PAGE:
For several months I was watching a piece of Moygashel linen for sale by Revival Fabrics. When I first saw this offering, I had the eerie feeling of déjà vu – I was sure I remembered seeing this patterned fabric in the late ‘60s or early ‘70s when I was a steady admirer and occasional purchaser of this brand of linen I love so much. The piece that was being offered was three yards long, 44″ wide and included a Moygashel label. The description accompanying it suggested making patio furniture pillows or tote bags with it, neither of which much appealed to me. And actually, this suggestion threw me off a bit ; I wondered if it was drapery-weight linen, not dress-weight. But the more I looked at it online (clicking close-ups of the images), the more convinced I became that it was dress-weight. I finally decided to buy it, not really knowing what I was going to make out of it (maybe a sheath dress…?)
When the package arrived and I finally saw this linen in person, I was – so excited! It was gorgeous – and my suspicions were correct – it was definitely dress-weight.
My first thought after my initial euphoria was: This would make up into fabulous ankle-length pants (worn with a black, yellow or khaki top – and of course my black and yellow Bakelite bracelet). And yes, I was sure I would have the nerve to wear them!
With my plan in place, I decided this would be my next project after I finished the one I was on. Then something really amazing happened. A fashion article in the May 3, 2012 edition of The Wall Street Journal caught my eye. Christina Binkley, one of the newspaper’s fashion reporters, headlined her weekly column “On Style” with The Pantsuit Takes a Walk on the Wild Side.
I’ve never been a fan of pantsuits, but some of the fabrics featured had that same ‘60s’ feel as my new vintage linen. The reporter rightly questioned how well these head to toe outfits would “play on the streets”, but then she added:
“…at least one mainstream retailer will highlight the idea that the pantsuit can be worn as separates… There will be more busy pants than busy jackets. ‘There may be women who wear it head-to-toe – very daring,’ says Sak’s Ms. Sherin. ‘But for us, it’s probably about the patterned pant’.”
Then, Ms. Binkley suggested: “The key to wearing this trend is not straying too far from your safety zone. Stick to colors and patterns you will still love in five years. And let the bold pattern do the talking – go with a conservative fit if you’d rather not be the center of attention.”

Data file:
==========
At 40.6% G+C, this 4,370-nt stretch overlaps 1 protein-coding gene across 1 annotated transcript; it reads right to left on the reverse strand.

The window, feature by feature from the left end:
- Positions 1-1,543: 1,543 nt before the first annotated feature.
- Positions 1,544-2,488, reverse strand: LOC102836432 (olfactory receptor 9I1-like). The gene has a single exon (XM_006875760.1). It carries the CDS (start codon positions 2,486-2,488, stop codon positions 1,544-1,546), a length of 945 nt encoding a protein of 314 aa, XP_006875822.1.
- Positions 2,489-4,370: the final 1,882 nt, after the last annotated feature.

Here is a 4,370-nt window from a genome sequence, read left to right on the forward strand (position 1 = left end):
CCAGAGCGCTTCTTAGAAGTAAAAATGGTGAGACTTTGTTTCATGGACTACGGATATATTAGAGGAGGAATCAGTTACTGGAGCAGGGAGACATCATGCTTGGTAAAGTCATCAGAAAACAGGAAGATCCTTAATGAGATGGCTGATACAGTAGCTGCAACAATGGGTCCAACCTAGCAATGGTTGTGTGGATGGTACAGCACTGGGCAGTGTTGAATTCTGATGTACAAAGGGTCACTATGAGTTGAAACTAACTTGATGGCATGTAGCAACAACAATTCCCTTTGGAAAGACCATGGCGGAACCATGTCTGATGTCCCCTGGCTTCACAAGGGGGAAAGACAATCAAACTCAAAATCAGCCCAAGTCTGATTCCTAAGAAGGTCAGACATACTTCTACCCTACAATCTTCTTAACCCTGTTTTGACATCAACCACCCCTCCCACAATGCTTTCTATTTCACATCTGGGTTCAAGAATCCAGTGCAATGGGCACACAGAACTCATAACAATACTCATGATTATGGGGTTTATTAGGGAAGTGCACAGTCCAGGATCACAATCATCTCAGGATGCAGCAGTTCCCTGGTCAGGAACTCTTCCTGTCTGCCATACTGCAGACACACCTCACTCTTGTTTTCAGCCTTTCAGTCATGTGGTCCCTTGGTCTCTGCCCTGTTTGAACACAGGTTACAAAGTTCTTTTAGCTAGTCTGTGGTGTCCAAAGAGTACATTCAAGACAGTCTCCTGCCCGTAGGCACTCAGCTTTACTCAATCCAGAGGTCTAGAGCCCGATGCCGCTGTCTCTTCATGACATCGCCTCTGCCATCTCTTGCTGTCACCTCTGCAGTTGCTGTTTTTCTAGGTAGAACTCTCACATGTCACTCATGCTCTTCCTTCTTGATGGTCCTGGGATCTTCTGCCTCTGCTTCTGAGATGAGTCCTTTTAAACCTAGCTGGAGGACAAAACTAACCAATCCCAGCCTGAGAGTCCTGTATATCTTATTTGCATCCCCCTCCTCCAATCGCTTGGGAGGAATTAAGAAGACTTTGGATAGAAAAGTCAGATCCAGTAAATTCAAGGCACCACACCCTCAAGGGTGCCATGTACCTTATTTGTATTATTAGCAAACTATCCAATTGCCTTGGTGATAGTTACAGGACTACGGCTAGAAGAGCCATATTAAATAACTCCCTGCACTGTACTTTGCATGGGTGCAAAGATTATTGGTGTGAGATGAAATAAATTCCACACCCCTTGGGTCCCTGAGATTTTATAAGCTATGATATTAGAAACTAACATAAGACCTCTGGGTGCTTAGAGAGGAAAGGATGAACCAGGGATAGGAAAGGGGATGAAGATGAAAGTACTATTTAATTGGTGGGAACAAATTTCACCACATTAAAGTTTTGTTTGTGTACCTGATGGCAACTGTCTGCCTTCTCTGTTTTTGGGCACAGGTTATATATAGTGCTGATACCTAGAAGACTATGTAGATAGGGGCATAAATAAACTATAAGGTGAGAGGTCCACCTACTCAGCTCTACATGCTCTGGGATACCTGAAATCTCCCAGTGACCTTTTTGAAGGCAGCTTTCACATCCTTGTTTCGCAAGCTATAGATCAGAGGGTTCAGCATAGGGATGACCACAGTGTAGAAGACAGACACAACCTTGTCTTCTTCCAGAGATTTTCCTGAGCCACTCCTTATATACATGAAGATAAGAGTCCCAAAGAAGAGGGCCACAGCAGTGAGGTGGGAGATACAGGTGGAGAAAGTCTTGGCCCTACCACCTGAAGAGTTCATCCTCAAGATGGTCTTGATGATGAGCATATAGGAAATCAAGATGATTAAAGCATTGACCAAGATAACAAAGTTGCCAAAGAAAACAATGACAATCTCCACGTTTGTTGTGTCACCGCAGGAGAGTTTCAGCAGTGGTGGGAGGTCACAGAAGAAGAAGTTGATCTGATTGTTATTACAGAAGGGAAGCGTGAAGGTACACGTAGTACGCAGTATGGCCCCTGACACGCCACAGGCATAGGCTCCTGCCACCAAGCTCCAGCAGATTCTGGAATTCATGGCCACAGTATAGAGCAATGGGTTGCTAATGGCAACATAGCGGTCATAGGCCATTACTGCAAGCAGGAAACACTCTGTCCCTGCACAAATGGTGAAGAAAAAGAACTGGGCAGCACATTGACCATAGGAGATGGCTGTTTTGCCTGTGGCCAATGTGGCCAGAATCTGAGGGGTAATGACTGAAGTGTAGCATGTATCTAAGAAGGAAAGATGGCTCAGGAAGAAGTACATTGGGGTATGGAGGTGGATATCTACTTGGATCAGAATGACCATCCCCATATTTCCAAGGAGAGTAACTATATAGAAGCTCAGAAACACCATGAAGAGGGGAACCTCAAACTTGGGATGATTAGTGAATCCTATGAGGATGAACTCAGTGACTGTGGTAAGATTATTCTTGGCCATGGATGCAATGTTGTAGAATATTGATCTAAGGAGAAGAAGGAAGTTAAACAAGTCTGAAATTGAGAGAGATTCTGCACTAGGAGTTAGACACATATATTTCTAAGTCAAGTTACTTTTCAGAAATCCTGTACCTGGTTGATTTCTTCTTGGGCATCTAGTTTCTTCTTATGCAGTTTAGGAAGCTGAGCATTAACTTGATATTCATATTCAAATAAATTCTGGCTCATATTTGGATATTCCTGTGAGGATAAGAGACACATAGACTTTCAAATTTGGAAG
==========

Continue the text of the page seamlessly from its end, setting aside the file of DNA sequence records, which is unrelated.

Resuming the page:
Further: “It’s probably not a coincidence that wild pantsuits are appearing just as ‘Mad Men,’ the style-influencing television show, is entering the psychedelic phase of the ‘60s.”
Well, my linen fabric is far from psychedelic, but it is bold – and reading this article certainly did validate my plans for making pants. I also already knew the pattern I wanted to use, one quite appropriately from the early to mid ‘60s!
Okay – I was ready to start this project. First I washed the linen in cool water, delicate cycle, and dried it on medium heat. This way I know my pants are totally machine washabIe. Next I made a muslin of the pants pattern to check for fit. I should have done a little more measuring first, as the crotch was too deep and had to be redrawn. Also, although I like slim-ankled pants, these were just a bit too slim, so that was another adjustment. I ended up making muslin #2, which was much closer to the final version from which I cut my pants. However, I had made so many adjustments, that I decided to copy the final pattern onto freezer paper. (Freezer paper is my secret sewing friend – the dull side provides a wonderful surface upon which to draw in pencil and the shiny side can be ironed to fabric to cut out appliqués or anything, really, and then easily removed. And the long continuous roll of paper is perfect for long pattern pieces like pants, coats, etc.) The good news is that now I have a pants pattern that fits really well with the slim, but not too slim, legs that I like.
During construction, I tried on these pants about a ga-zillion times. This fabric was just too dear to make any mistakes, and the more I tried them on, the more I liked them. Here they are, all finished.
How neat is it to sew something up in vintage fabric, using a vintage pattern – and be totally stylish in 2012? And - I still have enough of this fabric left over to make a skirt. Hopefully that will be very stylish, too, whenever I get around to making it!